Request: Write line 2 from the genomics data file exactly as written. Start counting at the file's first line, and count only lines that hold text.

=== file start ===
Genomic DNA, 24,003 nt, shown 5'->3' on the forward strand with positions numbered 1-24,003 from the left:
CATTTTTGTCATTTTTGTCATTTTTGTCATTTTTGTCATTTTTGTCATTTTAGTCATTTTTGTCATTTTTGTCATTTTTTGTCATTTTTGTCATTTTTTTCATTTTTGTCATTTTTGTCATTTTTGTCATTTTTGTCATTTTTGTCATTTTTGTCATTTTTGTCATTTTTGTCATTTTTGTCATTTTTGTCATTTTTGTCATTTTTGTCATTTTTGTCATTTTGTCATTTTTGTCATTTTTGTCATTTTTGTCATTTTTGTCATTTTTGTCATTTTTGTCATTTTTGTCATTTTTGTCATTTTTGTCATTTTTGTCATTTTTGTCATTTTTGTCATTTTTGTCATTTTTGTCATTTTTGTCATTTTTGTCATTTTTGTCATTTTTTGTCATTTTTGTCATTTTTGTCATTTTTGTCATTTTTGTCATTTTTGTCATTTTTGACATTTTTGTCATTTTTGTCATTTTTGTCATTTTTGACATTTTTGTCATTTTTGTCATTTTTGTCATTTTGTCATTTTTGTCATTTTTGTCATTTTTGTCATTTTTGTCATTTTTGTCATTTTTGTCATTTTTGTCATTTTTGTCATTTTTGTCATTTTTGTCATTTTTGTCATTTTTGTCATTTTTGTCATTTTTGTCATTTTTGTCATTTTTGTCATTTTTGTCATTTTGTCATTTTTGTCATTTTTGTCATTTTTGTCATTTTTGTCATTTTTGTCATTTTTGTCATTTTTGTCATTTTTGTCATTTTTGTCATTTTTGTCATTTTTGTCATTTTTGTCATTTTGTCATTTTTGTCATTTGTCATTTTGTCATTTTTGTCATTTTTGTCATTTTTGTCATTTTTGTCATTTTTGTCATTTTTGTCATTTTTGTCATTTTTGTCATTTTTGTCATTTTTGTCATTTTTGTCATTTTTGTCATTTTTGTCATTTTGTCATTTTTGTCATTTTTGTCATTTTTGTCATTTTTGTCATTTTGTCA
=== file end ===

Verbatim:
CATTTTTGTCATTTTTGTCATTTTTGTCATTTTTGTCATTTTTGTCATTTTAGTCATTTTTGTCATTTTTGTCATTTTTTGTCATTTTTGTCATTTTTTTCATTTTTGTCATTTTTGTCATTTTTGTCATTTTTGTCATTTTTGTCATTTTTGTCATTTTTGTCATTTTTGTCATTTTTGTCATTTTTGTCATTTTTGTCATTTTTGTCATTTTTGTCATTTTGTCATTTTTGTCATTTTTGTCATTTTTGTCATTTTTGTCATTTTTGTCATTTTTGTCATTTTTGTCATTTTTGTCATTTTTGTCATTTTTGTCATTTTTGTCATTTTTGTCATTTTTGTCATTTTTGTCATTTTTGTCATTTTTGTCATTTTTGTCATTTTTTGTCATTTTTGTCATTTTTGTCATTTTTGTCATTTTTGTCATTTTTGTCATTTTTGACATTTTTGTCATTTTTGTCATTTTTGTCATTTTTGACATTTTTGTCATTTTTGTCATTTTTGTCATTTTGTCATTTTTGTCATTTTTGTCATTTTTGTCATTTTTGTCATTTTTGTCATTTTTGTCATTTTTGTCATTTTTGTCATTTTTGTCATTTTTGTCATTTTTGTCATTTTTGTCATTTTTGTCATTTTTGTCATTTTTGTCATTTTTGTCATTTTTGTCATTTTGTCATTTTTGTCATTTTTGTCATTTTTGTCATTTTTGTCATTTTTGTCATTTTTGTCATTTTTGTCATTTTTGTCATTTTTGTCATTTTTGTCATTTTTGTCATTTTTGTCATTTTGTCATTTTTGTCATTTGTCATTTTGTCATTTTTGTCATTTTTGTCATTTTTGTCATTTTTGTCATTTTTGTCATTTTTGTCATTTTTGTCATTTTTGTCATTTTTGTCATTTTTGTCATTTTTGTCATTTTTGTCATTTTTGTCATTTTGTCATTTTTGTCATTTTTGTCATTTTTGTCATTTTTGTCATTTTGTCA